The opinion of the court was delivered by: Kendall J. Newman United States Magistrate Judge
Plaintiff, who is represented by counsel, seeks judicial review of a
final decision of the Commissioner of Social Security ("Commissioner")
denying plaintiff's application for Disability Insurance Benefits
under Title II of the Social Security Act ("Act") and Supplemental
Security Income benefits under Title XVI of the Act.*fn1
In her motion for summary judgment, plaintiff contends that
the administrative law judge ("ALJ") in this case erred by failing
(1) find that plaintiff's depression was a severe impairment; (2)
properly assess the impact of plaintiff's obesity; and (3) properly
evaluate and credit the lay testimony of plaintiff's daughter
regarding plaintiff's pain and functional limitations. (See generally
Pl.'s Mot. For Summ. J. and Memo. In Supp. Of Mot. ("Pl. Memo.") at 1,
Dkt. No. 19.) Plaintiff asks the court to remand this
matter to the agency so that these alleged errors may be addressed.
The Commissioner filed an opposition to plaintiff's motion and a
cross-motion for summary judgment. (Dkt. No. 20.) Plaintiff did not
file a reply brief. For the reasons stated below, the court denies
plaintiff's motion for summary judgment and grants the Commissioner's
cross-motion for summary judgment.
On September 10, 2006, plaintiff protectively filed concurrent applications for Disability Insurance Benefits ("DIB") and Supplemental Security Income ("SSI") benefits that alleged a disability onset date of July 15, 2005. (Admin. Tr. ("AT") 78-80, 85.) The Social Security Administration denied plaintiff's application initially and upon reconsideration. (AT 30, 31, 35, 36.) The ALJ conducted a hearing regarding plaintiff's claim on November 19, 2007. (AT 13-29.) Plaintiff was represented by counsel at the hearing and testified with the assistance of an interpreter. A vocational expert ("VE") also testified at the hearing.
In a written decision dated June 24, 2008, the ALJ denied plaintiff's application for benefits based on a finding that plaintiff could perform other work in the representative occupations of "small parts assembler" and "fast food worker," which are jobs that exist in significant numbers in the California economy.*fn3 (AT 37-48.) The ALJ's decision became the final decision of the Commissioner when the Appeals Council denied plaintiff request for review. (AT 1-5.) Plaintiff subsequently filed this action.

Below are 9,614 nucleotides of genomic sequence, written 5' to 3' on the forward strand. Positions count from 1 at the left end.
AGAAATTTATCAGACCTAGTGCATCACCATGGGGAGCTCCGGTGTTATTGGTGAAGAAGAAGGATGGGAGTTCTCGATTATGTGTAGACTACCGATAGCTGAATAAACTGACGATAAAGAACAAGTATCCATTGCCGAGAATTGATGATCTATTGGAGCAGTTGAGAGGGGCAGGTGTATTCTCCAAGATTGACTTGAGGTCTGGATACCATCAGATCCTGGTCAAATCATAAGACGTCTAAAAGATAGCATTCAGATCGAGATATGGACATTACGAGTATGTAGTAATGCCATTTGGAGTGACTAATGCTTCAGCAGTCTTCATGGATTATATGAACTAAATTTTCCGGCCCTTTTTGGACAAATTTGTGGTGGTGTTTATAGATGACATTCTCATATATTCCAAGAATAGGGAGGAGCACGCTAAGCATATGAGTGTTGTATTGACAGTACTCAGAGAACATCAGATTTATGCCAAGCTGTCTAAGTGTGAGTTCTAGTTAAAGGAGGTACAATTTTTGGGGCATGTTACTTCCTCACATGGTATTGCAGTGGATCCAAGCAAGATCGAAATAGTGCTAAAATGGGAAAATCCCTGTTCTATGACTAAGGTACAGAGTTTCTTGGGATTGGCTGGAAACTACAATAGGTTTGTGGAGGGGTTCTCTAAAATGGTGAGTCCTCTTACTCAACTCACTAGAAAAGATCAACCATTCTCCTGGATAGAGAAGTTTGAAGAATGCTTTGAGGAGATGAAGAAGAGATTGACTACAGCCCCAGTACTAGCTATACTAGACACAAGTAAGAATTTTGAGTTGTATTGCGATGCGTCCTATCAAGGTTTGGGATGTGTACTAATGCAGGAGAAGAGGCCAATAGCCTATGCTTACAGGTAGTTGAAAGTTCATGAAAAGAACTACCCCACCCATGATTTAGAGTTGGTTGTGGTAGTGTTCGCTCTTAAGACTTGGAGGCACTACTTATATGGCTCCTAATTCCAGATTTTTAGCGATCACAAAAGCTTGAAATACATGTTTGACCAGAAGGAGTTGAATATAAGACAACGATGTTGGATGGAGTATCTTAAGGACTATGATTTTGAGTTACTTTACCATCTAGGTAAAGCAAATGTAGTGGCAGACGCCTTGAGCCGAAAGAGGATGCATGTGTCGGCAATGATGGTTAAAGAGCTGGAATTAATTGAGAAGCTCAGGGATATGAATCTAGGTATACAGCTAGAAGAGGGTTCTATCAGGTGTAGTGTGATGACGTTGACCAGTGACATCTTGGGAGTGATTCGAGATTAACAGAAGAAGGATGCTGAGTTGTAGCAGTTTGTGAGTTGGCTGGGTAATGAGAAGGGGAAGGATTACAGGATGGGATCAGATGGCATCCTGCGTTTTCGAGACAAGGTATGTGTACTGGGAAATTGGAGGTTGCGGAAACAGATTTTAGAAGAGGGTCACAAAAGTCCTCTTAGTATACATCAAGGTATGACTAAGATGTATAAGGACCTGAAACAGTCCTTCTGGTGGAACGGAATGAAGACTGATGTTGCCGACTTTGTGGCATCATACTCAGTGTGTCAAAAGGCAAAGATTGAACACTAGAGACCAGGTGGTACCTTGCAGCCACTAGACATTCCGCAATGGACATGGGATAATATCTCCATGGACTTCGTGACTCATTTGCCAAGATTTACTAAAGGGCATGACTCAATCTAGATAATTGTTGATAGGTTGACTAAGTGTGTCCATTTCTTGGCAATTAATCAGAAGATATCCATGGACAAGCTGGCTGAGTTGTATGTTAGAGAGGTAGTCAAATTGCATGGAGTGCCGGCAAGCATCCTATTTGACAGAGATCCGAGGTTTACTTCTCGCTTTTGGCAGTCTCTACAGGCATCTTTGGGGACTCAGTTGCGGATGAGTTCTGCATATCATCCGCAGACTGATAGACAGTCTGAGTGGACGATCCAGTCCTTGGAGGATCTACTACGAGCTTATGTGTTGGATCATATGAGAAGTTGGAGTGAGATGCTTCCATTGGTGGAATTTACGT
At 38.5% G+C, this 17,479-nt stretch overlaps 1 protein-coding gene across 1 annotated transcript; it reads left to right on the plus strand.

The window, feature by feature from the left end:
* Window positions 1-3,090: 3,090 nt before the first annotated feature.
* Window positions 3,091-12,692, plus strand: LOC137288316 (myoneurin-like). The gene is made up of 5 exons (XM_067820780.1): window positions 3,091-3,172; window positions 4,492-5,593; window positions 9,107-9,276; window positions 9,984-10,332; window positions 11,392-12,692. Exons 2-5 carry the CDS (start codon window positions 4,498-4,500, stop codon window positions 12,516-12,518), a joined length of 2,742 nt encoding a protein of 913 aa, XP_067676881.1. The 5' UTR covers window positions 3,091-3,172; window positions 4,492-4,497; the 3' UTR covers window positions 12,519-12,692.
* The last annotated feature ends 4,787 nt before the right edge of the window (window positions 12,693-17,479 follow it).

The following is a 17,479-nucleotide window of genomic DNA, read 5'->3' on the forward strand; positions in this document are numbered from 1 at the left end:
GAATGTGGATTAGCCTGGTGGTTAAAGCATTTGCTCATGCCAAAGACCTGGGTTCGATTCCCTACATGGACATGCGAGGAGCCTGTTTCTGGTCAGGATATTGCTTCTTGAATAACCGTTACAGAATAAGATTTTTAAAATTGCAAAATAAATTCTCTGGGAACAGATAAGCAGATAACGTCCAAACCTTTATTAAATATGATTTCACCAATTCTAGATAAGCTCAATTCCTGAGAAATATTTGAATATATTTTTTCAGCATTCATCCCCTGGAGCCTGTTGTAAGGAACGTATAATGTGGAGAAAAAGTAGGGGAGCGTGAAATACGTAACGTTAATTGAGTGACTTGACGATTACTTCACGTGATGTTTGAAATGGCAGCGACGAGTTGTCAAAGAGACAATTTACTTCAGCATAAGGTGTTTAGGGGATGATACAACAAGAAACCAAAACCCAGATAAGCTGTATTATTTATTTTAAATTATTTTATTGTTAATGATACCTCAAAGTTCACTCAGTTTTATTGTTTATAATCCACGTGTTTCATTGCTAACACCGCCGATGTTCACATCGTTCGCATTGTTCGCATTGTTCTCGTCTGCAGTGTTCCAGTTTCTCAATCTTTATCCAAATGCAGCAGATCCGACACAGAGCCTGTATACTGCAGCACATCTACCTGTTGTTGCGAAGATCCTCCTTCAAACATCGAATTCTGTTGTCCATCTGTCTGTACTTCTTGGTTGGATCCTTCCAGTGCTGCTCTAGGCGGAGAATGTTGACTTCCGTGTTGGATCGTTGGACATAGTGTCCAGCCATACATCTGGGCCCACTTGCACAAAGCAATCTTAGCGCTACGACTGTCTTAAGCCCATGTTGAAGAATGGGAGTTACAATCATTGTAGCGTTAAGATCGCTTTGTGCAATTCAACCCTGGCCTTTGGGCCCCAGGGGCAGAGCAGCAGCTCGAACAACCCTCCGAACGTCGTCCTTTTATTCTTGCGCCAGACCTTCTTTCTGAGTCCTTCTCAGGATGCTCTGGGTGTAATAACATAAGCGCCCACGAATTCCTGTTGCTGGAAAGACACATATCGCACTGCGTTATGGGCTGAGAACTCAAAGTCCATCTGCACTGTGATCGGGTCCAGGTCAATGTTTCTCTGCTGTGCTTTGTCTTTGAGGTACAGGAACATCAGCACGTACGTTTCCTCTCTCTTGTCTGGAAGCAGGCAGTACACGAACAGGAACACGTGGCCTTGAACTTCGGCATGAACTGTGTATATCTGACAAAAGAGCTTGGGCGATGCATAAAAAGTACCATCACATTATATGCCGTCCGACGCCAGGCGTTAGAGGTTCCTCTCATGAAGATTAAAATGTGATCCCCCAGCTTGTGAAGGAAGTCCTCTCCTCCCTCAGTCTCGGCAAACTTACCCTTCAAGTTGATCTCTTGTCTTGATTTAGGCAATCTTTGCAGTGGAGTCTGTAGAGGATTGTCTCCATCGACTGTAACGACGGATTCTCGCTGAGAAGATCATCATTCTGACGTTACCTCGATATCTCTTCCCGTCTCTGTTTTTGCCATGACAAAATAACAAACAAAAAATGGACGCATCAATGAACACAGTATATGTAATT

B. Summary of the ALJ's Findings
The ALJ conducted the required five-step evaluation and concluded that plaintiff was not disabled within the meaning of the Act. At step one, the ALJ found that plaintiff had not engaged in substantial gainful employment since July 15, 2005, the onset date of plaintiff's alleged disability. (AT 42.) At step two, the ALJ concluded that plaintiff had the following "severe" impairments: "status post back injury (lumbar sprain/strain with radiculopathy versus annular tears) exacerbated by obesity; and, history of bunion surgery." (Id.) Central to plaintiff's first assignment of error, the ALJ also concluded that plaintiff suffered the "medically determinable, but not severe, impairment: depression" (emphasis added). (AT 43.) The ALJ's finding that plaintiff's depression was not severe cited: (1) a consultative psychiatric examination that concluded plaintiff's depression would improve within 3-6 months with treatment and that plaintiff "had the ability to perform work activities on a sustained basis"; and (2) the state agency reviewing medical consultant's agreement that plaintiff's mental impairment was not severe. (AT 43.) At step three, the ALJ determined that plaintiff did not have an impairment or combination of impairments that met or medically equaled one of the impairments listed in the applicable regulations. (Id.)